We must leave behind the sad news announced in the previous entry…
From the Viennese Meroitic Conference, for example, we have so many other memories that we cherish, first and foremost our friendship and cooperation with Michael Zach (for an interview with Michael by GNM click on the last – no. 14 – of the list of interviews hosted HERE). He is the author of today’s entry, introducing a narrative of:
Austrian adventures along the Middle Nile
While descriptions of Meroitic antiquities by French, British and German travellers to 19th century Sudan have been referred to in scientific studies up to this very day, the contributions of Austrians are widely ignored. However, until 1918 we have to think of Austria in the borders of the former Austro-Hungarian Empire, comprising Hungary, Bohemia, Moravia, the southern part of Poland, Transylvania, the northern and central Balkans as well as northern Italy.
So it does not make wonder that the first description of Meroe by an Austrian traveller to Sudan was authored by Giuseppe Michele Zuccoli from Milan, whose biography remains somewhat obscure. What we know about him is that after serving in the Austrian troops during the Napoleonic wars he became officer in the Egyptian army, accompanying Isma’il Pasha on his conquest of the Sudan in 1820/21. His diary, later published by the Austrian orientalist and diplomat Anton Prokesch Ritter von Osten in his book Das Land zwischen den Katarakten des Nil. Mit einer Karte astronomisch bestimmt und aufgenommen im Jahre 1827, Vienna 1831, documents his visit to the pyramids of Meroe. Aside a very short description of the site, Zuccoli also mentions that he collected several Meroitic offering tables, which he lost during a sandstorm in Wadi es Sebua on his way back to Egypt. In the later years of his life Zuccoli held office of Austrian consul in Patras (Greece), in which function he can be traced until 1839.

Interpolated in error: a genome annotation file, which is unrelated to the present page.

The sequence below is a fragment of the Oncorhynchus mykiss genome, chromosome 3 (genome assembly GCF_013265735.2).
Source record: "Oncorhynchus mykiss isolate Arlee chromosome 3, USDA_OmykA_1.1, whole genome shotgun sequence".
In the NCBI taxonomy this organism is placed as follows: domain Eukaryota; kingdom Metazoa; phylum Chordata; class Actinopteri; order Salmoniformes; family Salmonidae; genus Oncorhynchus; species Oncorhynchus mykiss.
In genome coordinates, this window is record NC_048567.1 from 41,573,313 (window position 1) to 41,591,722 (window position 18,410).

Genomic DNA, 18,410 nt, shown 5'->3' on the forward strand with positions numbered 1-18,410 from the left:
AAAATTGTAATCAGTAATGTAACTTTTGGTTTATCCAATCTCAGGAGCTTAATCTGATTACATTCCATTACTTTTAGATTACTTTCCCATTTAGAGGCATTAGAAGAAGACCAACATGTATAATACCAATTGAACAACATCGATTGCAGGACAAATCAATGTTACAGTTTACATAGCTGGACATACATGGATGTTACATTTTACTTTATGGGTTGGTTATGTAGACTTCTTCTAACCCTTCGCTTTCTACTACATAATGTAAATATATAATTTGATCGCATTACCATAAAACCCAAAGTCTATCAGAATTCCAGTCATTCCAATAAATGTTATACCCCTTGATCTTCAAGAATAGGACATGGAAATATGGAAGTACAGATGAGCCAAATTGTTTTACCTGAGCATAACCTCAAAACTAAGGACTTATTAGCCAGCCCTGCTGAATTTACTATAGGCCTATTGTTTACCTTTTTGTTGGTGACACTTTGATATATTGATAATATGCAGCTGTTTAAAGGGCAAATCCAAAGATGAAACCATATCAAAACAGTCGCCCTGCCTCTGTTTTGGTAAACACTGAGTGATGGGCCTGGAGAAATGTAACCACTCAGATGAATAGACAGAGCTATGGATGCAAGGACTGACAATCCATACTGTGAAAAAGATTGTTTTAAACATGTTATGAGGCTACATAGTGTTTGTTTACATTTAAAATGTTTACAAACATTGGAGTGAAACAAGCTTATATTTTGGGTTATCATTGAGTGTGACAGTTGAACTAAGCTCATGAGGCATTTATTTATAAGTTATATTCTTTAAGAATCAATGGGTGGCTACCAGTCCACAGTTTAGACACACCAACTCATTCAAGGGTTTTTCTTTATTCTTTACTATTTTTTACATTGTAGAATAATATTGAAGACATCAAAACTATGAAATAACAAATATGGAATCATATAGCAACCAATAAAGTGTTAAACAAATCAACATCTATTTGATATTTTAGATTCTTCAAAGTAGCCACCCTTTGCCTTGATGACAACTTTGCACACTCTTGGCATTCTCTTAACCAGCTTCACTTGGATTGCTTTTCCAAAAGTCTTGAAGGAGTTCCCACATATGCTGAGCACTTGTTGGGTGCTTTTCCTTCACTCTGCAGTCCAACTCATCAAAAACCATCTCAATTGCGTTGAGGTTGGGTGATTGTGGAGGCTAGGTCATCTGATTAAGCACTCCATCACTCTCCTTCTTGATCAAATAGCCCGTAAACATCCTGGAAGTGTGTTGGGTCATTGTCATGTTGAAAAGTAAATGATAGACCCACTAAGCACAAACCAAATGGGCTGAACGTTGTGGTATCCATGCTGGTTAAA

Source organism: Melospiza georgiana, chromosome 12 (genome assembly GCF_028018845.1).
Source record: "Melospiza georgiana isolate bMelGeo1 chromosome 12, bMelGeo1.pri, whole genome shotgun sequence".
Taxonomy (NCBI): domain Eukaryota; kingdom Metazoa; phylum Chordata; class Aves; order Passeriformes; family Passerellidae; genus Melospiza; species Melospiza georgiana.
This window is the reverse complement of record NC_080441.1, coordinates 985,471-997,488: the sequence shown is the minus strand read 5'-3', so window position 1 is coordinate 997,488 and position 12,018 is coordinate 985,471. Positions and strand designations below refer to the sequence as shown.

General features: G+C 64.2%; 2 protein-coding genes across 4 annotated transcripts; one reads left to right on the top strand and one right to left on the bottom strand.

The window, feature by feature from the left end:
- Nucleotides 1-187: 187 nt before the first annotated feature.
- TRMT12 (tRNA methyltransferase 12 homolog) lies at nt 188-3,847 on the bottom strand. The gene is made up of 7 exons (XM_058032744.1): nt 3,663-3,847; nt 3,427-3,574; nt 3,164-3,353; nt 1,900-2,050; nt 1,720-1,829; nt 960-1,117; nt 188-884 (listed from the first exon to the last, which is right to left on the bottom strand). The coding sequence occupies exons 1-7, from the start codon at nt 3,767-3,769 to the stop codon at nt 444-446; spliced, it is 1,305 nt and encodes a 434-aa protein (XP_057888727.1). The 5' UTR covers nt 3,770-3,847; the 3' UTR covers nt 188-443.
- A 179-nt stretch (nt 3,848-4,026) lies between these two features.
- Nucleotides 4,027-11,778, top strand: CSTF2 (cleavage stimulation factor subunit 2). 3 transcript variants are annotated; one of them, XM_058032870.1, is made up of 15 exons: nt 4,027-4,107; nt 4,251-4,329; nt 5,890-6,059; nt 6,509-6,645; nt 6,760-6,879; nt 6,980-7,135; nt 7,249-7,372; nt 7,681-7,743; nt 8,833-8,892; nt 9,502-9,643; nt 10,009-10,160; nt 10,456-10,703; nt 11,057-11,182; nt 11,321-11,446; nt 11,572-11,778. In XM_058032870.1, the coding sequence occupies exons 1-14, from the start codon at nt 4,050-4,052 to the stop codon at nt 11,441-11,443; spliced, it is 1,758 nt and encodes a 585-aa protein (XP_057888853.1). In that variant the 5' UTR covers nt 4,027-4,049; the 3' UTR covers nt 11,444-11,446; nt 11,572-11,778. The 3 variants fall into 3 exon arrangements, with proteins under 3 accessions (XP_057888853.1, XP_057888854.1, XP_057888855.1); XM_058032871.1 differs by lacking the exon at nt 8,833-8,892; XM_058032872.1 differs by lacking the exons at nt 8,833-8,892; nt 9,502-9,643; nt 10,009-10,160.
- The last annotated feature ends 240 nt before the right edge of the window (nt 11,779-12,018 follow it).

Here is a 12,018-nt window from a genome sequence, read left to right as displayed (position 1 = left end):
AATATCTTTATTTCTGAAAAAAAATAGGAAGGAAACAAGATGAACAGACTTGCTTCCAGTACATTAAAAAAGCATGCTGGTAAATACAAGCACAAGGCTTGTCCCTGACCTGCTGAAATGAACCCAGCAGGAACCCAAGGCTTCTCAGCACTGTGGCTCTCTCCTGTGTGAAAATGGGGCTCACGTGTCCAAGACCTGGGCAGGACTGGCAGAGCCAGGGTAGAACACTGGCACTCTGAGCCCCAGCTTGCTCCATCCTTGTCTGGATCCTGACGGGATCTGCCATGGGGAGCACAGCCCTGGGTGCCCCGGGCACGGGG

Somewhat curious is the figure of Domenico Ermenegildo Frediani (* 1783 Seravezza near Milan, † 1823 Cairo). Becoming resident of Naples he later served in the army of king Joaquin Murat on the Napoleonic side and left to Egypt in 1817. After conducting expeditions to Nubia, Palestine and Syria he also accompanied Isma’il Pasha to the Sudan, claiming to be his “private teacher”. Obviously due to exertion he became mentally ill and named himself “Prince Amiro”, feeling more and more threatened by the other European participants of the campaign – especially the Frenchman Frédéric Cailliaud (being the first who shortly afterwards published a comprehensive description of Meroitic antiquities) – whom he accuses of having copied his diary. As we know from a letter by Cailliaud, in delirium Frediani burned all his records, which contained information on Napata, Meroe and Wad Ban Naqa. A solution of these accusations remains open and it must be pointed to the fact that Cailliaud tries to ensure the European public by a letter printed in various periodicals that it was only to him that the discovery of Napata and Meroe belongs. Though Frediani’s diary is lost, his presence at various Meroitic sites is well documented by graffiti left in the form of “Amiro” on one of the monumental statues from Tabo, in Gebel Barkal Temple B 300 and Meroe Pyramid Beg N 6.